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Faryab Protesters 'Vote' for Governor, Would Accept Dostum's Pick

The protests in Faryab entered their ninth day on Sunday and demonstrators took a vote for a new governor of the northern province. 

Faryab is currently facing unrest because of President Ashraf Ghani's appointment of Mohammad Daud Laghmani, a non-resident, as a new governor. At least four names were reportedly put on the unofficial ballot, but protestors said they would also respect nominations made by Abdul Rashid Dostum to the Presidential Palace.   

The protests began nine days ago when the new governor was announced. He took office at an army base in the city of Maimana in Faryab last week. 

“If [the vote] is not accepted, the protests will continue with more power,” said Ehsanullah Qoanch, a protester. 

“We will accept anyone who is accepted by Marshal Dostum,” said Abdullah, a protester. 

The head of the Independent Directorate of Local Governance (IDLG), Shamim Khan Katawazi, said that some political figures have been in talks with Dostum for the last few days to end the protests. 

“Daud Laghmani is the governor of Faryab and he has started his work. So far, we have not made another decision,” Katawazi said. 

Some lawmakers said that the decision by the government to establish the new governor’s office at the army base will have negative consequences for the country’s army, as they should not be exploited in political disputes.  

“Military forces should not be used for political aims,” said former Faryab governor Mohammadullah Batash. 

Meanwhile, some Faryab residents said that a list of individuals is about to be sent to the Palace in a move that is being facilitated by former president Hamid Karzai and is intended to end the protests. 

“Anyone who is accepted by the Faryab people and is accepted by Mr. Marshal should be appointed as governor,” said Shafiqa Sakha Yulchi, an MP from Faryab. 

Members of the National Islamic Movement of Afghanistan – or Junbish-e-Milli – have threatened to continue their protests if the mediation efforts do not lead to a result.

Faryab Protesters 'Vote' for Governor, Would Accept Dostum's Pick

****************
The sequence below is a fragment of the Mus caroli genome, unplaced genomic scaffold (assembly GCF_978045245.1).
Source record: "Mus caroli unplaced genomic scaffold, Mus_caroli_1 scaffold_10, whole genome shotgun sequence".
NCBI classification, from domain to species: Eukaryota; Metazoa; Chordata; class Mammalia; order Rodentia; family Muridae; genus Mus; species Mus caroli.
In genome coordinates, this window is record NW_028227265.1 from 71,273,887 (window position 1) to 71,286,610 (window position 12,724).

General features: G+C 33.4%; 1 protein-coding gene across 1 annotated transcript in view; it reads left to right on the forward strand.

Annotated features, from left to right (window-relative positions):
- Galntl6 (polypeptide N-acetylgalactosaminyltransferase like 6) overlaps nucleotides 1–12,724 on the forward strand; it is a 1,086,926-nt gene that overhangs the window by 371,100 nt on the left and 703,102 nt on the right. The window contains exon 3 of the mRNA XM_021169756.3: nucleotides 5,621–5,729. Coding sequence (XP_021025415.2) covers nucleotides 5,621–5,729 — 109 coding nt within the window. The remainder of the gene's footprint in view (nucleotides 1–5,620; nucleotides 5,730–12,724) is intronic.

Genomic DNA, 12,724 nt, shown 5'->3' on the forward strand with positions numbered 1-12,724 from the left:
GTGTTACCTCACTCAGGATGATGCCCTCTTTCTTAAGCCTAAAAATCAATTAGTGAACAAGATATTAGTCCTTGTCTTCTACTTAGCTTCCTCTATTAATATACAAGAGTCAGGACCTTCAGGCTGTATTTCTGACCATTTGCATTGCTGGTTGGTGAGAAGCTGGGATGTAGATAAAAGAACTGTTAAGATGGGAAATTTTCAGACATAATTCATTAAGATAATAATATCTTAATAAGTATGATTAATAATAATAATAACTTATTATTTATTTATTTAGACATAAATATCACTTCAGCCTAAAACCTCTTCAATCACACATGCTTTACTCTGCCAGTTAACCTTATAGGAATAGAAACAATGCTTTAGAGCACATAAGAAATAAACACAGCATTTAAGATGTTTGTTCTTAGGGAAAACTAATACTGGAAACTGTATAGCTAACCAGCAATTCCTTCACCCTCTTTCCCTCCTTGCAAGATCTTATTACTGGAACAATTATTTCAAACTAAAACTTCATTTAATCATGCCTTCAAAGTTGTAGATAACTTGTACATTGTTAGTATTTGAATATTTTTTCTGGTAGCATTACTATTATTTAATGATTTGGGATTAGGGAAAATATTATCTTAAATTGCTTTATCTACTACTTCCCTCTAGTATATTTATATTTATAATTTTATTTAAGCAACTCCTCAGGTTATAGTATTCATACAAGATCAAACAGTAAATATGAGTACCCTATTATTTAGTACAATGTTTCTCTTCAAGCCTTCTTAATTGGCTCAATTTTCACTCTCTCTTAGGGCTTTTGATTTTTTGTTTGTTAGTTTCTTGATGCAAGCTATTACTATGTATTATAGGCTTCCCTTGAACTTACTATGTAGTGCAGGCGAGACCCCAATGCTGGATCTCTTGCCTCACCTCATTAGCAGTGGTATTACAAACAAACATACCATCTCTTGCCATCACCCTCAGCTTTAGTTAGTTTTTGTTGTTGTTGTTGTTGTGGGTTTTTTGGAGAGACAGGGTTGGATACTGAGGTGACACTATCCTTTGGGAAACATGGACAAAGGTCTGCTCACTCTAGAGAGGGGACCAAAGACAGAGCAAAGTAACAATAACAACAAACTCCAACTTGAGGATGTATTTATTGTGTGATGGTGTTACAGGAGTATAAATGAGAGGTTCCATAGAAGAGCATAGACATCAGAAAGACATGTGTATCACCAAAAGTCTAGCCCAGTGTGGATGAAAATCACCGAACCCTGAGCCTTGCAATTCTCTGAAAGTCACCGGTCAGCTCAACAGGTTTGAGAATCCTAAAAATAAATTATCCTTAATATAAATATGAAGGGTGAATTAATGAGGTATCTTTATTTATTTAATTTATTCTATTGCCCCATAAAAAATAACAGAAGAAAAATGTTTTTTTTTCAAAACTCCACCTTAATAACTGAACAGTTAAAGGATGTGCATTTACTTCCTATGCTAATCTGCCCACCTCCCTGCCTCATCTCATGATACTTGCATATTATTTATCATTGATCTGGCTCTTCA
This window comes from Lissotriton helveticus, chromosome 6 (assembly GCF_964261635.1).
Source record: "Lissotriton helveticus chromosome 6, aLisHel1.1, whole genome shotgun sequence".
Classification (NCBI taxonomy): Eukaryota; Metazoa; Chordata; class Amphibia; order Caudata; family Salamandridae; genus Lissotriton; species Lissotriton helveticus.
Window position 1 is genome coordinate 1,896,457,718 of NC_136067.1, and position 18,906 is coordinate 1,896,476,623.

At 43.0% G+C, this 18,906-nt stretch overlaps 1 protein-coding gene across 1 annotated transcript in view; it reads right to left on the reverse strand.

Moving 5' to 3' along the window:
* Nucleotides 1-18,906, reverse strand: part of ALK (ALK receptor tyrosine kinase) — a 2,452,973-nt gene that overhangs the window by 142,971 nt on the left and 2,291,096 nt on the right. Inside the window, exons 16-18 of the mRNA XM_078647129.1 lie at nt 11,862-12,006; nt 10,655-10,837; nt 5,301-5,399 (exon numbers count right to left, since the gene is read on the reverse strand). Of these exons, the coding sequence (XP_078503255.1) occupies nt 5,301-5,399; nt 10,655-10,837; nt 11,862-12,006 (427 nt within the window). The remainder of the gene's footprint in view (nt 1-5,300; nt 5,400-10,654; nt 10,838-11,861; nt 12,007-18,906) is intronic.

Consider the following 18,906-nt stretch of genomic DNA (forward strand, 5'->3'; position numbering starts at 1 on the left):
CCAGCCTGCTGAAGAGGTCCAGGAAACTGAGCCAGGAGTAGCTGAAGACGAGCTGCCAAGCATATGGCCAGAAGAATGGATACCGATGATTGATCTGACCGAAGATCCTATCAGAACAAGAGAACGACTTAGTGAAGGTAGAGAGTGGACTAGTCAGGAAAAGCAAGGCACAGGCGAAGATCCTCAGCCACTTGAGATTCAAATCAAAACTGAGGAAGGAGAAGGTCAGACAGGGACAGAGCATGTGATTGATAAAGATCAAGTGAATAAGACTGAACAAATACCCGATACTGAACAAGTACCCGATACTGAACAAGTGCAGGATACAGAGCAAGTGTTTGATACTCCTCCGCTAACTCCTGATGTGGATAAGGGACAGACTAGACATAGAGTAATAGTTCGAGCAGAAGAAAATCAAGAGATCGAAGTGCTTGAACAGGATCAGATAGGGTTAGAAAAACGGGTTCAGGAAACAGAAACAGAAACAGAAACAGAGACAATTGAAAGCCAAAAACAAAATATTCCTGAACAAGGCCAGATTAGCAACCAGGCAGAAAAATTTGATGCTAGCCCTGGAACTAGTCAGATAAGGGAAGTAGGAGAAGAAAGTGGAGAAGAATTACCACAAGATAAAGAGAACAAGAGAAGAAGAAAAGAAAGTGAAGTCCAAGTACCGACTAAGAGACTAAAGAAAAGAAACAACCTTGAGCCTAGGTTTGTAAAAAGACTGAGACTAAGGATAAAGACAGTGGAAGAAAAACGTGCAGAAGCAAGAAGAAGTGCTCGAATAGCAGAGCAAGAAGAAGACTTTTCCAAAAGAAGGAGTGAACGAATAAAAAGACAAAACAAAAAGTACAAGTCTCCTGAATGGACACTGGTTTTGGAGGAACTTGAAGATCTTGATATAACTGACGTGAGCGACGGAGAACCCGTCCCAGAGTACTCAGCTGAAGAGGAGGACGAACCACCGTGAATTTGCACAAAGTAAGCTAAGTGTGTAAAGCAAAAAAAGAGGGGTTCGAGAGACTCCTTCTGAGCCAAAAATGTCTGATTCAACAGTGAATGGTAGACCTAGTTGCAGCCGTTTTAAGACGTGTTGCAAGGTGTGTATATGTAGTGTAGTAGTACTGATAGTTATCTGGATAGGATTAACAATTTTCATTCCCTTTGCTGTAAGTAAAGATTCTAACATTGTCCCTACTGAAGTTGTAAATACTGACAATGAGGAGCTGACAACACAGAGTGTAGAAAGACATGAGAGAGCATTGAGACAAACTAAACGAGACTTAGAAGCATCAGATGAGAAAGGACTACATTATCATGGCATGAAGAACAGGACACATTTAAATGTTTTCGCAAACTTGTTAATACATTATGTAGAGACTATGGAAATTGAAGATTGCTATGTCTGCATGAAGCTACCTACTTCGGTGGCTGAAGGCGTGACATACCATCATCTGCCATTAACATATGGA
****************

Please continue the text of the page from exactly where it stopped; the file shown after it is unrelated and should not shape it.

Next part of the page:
IDLG chief says that some political figures have been in talks with Dostum for the last few days to end the protests.

تصویر بندانگشتی

The protests in Faryab entered their ninth day on Sunday and demonstrators took a vote for a new governor of the northern province. 

Faryab is currently facing unrest because of President Ashraf Ghani's appointment of Mohammad Daud Laghmani, a non-resident, as a new governor. At least four names were reportedly put on the unofficial ballot, but protestors said they would also respect nominations made by Abdul Rashid Dostum to the Presidential Palace.   

The protests began nine days ago when the new governor was announced. He took office at an army base in the city of Maimana in Faryab last week. 

“If [the vote] is not accepted, the protests will continue with more power,” said Ehsanullah Qoanch, a protester. 

“We will accept anyone who is accepted by Marshal Dostum,” said Abdullah, a protester. 

The head of the Independent Directorate of Local Governance (IDLG), Shamim Khan Katawazi, said that some political figures have been in talks with Dostum for the last few days to end the protests. 

“Daud Laghmani is the governor of Faryab and he has started his work. So far, we have not made another decision,” Katawazi said. 

Some lawmakers said that the decision by the government to establish the new governor’s office at the army base will have negative consequences for the country’s army, as they should not be exploited in political disputes.  

“Military forces should not be used for political aims,” said former Faryab governor Mohammadullah Batash. 

Meanwhile, some Faryab residents said that a list of individuals is about to be sent to the Palace in a move that is being facilitated by former president Hamid Karzai and is intended to end the protests. 

“Anyone who is accepted by the Faryab people and is accepted by Mr. Marshal should be appointed as governor,” said Shafiqa Sakha Yulchi, an MP from Faryab. 

Members of the National Islamic Movement of Afghanistan – or Junbish-e-Milli – have threatened to continue their protests if the mediation efforts do not lead to a result.

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